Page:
I have had a precious few days like this, we all have in our own ways, where pitch by pitch I simply cannot believe what is still happening, is still happening. It is a glorious feeling, flawlessly and safely passing pitches that just shouldn’t be there, and didn’t seem like they could be climbed. It is the beauty of ice climbing; all the million factors that had to come together to get this fleeting strip of ice where it is and where it probably shouldn’t be. I can appreciate how those boys felt up there on the wide open center of the “Big Cliff”, banging out pitches that would not be climbable even that afternoon as they rappelled; delaminated and turned to mush by the sun. But they were in a spectacular place I have never been. They were right were New England’s best ice climbers have wanted to be for generations, climbing that top to bottom strip of ice up Cannon’s Big Wall.

Congratulations guys, you sent the thing that was at the center of all this great climbing that has gone on around here over the years. I keep coming back to the feeling that everything else just seems peripheral.


But there’s more, after all that they went back Thursday and sent a line just right of Icarus, also to the top, in windy, snowy condition. Elliot slept for three hours the night before, driving to Franconia Notch after a short trip to central New York, a trip he had begun from the same parking lot three days before. That’s what it takes though, the drive to get there (no pun intended) .

It should be noted, however, that all this motivation comes at a price. After climbing Icarus, Elliot, sound asleep in a chair, got his toenails painted by a couple of friends in Madison.

To the Top!

Kevin Mahoney’s blog is up and running again with a post about a memorable couple of days during a winter season I look back fondly on, 2001-2002. There was nothing to climb anywhere but Cannon, I had just gotten dumped, moved to the MWV and my good friend Josh Hurst and I had been climbing up there all season without seeing another person – until we met Kevin and Ben Gilmore one morning, before sunrise, in the parking lot.

I remember those two trying to get up to this out-of-this-world looking smear of ice on the “Big Wall” section of the cliff, and not quite getting there. They blew our minds with the speed they were climbing, the runnouts and their audacity; if they had gotten to it they would have had to try and climb it! My approach was different, I just looked away and wandered off to a turf filled corner with a good Lost Arrow crack in the back.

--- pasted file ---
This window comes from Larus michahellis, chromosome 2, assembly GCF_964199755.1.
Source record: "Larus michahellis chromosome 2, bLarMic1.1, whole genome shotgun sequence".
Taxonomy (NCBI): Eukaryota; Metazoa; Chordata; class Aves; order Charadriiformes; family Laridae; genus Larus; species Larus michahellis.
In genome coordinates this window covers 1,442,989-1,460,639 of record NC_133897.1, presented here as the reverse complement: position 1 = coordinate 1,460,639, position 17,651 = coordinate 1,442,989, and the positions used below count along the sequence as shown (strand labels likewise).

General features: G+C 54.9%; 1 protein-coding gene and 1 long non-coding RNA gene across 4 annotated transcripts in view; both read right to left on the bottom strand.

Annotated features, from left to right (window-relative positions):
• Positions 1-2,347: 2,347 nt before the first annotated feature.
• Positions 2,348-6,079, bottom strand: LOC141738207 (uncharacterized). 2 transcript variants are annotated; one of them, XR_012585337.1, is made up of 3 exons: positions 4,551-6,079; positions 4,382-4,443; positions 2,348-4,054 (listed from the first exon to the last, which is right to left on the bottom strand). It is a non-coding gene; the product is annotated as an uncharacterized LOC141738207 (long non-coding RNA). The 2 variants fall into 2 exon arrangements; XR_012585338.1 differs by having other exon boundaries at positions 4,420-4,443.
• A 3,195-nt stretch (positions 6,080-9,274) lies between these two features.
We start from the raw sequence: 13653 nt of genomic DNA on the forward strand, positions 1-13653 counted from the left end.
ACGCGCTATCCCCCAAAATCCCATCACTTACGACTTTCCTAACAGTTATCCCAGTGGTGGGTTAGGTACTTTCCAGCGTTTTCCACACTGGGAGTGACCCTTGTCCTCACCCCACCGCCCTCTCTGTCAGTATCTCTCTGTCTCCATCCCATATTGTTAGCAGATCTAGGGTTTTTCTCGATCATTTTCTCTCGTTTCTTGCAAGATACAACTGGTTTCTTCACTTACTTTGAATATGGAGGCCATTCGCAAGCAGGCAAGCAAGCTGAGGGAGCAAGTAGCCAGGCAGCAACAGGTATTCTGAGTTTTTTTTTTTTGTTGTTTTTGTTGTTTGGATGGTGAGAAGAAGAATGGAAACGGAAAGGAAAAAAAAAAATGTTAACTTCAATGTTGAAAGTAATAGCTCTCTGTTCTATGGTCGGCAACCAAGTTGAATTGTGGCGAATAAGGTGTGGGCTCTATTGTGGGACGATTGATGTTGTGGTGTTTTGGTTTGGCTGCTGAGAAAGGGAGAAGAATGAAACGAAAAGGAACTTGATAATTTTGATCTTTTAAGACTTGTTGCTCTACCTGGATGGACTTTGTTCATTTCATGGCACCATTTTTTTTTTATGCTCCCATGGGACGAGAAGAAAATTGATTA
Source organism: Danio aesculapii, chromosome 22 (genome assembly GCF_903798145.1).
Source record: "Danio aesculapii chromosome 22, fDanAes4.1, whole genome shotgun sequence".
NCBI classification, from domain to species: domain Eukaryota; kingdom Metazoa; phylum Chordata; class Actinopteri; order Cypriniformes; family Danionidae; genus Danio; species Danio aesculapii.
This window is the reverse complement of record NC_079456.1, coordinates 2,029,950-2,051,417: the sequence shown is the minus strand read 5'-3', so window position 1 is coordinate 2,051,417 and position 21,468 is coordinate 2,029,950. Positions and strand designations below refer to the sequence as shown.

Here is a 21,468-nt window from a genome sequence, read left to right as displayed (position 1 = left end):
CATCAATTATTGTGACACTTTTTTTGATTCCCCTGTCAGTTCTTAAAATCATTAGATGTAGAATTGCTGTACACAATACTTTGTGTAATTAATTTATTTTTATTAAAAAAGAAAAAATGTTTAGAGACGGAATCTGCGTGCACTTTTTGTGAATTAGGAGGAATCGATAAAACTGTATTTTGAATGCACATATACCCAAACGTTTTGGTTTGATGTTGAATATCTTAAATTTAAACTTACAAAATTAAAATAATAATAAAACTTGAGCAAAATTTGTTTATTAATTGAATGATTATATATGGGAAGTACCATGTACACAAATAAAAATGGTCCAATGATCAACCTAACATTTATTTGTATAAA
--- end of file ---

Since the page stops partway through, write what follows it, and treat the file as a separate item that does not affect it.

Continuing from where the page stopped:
At some point in the afternoon Josh and I were scratching up Sams Swan Song’s crusty first pitch when those two came running, and I mean running, by. Turns out they were calling it quits with the “Big Wall Smear” and headed south to the Omega amphitheater, but they stopped for a few minutes anyway to see what we were up to. Seeing the scrappy mixed pitch we had picked for ourselves they advised us we should go to Alaska – so we did (we figured these guys knew). A year later Josh and I landed on the Kahiltna Glacier, set up camp just like we saw in a Climbing magazine “Tech Tip”, and I layed down for my first night, ever, of snow camping. I didn’t manage to climb much during my first four weeks of snow camping, but eventually got up Mt. Hunter’s West Ridge with a just graduated Freddie Wilkinson and our great friend, and total ringer, Dana “Maddog” Drummond.

Back in the predawn Cannon parking lot, the next day, Kevin and Ben told us how they had tried this awesome new route over by Omega, but had run out of time – it must have been 1 pm when they started climbing – and they were on their way back up to try it again. They did the FA of the still unrepeated Prozac that day. I have no recollection of what Josh and I climbed, I just remember him saying at some point when Kevin and Ben were out of earshot, “Those boys can dance…”.

Still can to – check out this video Freddie W put together. That time lapse is Kevin Mahoney doing the first two pitches of Endangered Species in one, long go!

Surf’s Up! from Freddie Wilkinson on Vimeo.

The ice swell was ON at Poko-Moonshine cliff this season, the winter of 2010- 2011. My friends Matt Horner, Matt McCormick, and Bayard Russell pioneered an amazing new mixed line just right of the Jeff Lowe test-piece, Gorillas in the Mist. Only one pitch remained to finish Endangered Species to the top of the cliff… and Kevin Mahoney was psyched…